The settings in Nibiru are photorealistic, the perspective is just right, the composition of each screen is balanced and never humdrum -- often scenes are viewed from unexpected angles.  The branches and leaves on trees show just the right amount of randomness and variation to make them life-like.  The light pearlizes surfaces, then is diffused, throwing graduated shadows.  Each scene contains animations – a tram running along a side street, a tourist strolling across a bridge.  The detail is ridiculously good.

My only graphical criticism is that in very dark locations, some of the shadows look gray rather than black.  However, so much attention has been poured into the details, that I can’t help wondering if this isn’t a fault of my video card rather than the game.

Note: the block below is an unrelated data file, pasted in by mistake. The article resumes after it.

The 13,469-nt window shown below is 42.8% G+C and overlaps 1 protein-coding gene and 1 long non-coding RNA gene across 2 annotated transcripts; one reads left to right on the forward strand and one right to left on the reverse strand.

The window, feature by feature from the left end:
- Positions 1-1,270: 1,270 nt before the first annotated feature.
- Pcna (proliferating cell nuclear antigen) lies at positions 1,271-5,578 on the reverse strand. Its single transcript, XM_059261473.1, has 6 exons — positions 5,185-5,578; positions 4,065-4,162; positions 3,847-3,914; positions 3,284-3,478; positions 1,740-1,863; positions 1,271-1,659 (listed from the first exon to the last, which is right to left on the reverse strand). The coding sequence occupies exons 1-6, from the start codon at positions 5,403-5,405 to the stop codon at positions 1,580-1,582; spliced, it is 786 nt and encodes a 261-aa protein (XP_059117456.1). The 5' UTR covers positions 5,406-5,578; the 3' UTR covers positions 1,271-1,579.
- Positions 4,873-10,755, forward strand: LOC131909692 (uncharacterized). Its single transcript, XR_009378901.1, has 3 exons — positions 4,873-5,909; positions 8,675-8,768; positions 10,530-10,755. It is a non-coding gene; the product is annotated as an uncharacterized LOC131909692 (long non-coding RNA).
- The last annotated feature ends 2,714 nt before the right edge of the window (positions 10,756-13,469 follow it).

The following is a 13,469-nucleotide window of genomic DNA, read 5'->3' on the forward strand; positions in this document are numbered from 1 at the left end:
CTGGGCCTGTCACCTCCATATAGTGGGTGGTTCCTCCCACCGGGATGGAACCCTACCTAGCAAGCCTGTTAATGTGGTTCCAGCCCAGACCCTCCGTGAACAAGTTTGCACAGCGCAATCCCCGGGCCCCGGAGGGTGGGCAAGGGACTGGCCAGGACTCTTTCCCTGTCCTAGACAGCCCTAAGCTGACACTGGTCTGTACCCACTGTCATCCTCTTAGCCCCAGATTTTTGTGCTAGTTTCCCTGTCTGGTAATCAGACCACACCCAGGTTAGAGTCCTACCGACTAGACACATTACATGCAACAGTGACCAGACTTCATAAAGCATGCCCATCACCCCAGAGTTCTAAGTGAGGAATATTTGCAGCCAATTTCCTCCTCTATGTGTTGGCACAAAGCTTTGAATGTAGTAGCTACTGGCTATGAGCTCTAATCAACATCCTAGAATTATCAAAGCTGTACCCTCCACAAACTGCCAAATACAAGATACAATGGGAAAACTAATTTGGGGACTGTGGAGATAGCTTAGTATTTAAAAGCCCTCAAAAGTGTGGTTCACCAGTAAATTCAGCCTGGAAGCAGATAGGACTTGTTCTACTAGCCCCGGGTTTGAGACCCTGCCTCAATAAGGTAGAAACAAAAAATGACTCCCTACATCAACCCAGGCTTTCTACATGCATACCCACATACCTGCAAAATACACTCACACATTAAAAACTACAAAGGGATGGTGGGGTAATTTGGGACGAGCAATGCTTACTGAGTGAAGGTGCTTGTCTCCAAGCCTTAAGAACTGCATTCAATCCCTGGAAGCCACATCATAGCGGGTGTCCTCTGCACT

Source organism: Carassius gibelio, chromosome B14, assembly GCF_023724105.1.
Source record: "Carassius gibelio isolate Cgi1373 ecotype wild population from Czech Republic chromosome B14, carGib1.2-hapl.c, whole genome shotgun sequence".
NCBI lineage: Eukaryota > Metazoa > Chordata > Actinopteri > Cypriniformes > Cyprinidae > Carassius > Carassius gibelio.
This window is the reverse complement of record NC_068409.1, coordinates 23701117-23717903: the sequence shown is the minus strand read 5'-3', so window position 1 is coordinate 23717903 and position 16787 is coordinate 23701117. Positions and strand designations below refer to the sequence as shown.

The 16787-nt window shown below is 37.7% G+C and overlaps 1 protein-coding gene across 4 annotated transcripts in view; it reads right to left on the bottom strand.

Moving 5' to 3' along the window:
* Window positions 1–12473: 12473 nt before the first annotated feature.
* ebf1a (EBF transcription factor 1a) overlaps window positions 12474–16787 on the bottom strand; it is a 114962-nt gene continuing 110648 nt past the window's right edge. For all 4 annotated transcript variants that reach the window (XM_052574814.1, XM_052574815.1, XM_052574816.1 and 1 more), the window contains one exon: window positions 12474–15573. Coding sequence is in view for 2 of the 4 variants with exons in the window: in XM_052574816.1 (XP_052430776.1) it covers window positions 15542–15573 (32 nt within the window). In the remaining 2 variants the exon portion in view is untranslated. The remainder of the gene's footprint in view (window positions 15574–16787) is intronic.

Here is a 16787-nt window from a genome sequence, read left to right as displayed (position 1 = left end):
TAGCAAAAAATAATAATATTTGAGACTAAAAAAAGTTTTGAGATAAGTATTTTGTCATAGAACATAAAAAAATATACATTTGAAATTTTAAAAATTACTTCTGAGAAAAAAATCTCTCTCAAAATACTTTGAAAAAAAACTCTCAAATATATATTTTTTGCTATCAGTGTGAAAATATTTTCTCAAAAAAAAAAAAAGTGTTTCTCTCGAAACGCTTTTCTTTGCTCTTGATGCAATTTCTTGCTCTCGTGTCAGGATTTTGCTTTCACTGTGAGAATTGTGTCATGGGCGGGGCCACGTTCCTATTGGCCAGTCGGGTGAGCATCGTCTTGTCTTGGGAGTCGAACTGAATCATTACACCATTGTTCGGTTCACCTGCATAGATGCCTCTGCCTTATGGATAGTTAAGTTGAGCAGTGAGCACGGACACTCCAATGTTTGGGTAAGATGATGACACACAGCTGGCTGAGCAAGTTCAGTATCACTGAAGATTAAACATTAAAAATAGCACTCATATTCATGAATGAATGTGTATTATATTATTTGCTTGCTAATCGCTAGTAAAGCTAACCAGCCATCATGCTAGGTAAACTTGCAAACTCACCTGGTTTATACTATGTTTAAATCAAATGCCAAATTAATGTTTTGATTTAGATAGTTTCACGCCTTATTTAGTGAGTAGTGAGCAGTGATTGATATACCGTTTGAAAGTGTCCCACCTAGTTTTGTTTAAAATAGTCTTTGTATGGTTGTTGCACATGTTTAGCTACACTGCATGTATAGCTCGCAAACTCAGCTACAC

I’m Not a Mule, You Know

Populating these environments is a cast of lively characters whom Martin meets as he works his way deeper into Nibiru’s mix of long buried secrets, obsession and intrigue.  My favorite characters were the guitar-playing street hobo, the tipsy theater troupe director, and Pedro, Martin’s archaeological assistant (the one who’s not a mule).  Visually, the characters are nicely detailed, and character movement is smooth if somewhat repetitive.  The only exception to this is Martin himself, who seems a trifle stiff when he moves.  Lip synch is almost nonexistent -- not surprising in a game that was written to be produced in several languages.  The lack of lip synch is easily overlooked because conversations rarely take place using a close-up view.

Voice acting in the game ranges from acceptable to good.  Some of the European characters have standard Hollywood-type foreign accents.  This wasn’t particularly bothersome to me, but to someone who has actually lived in Czechoslovakia or France, the accents will sound inauthentic.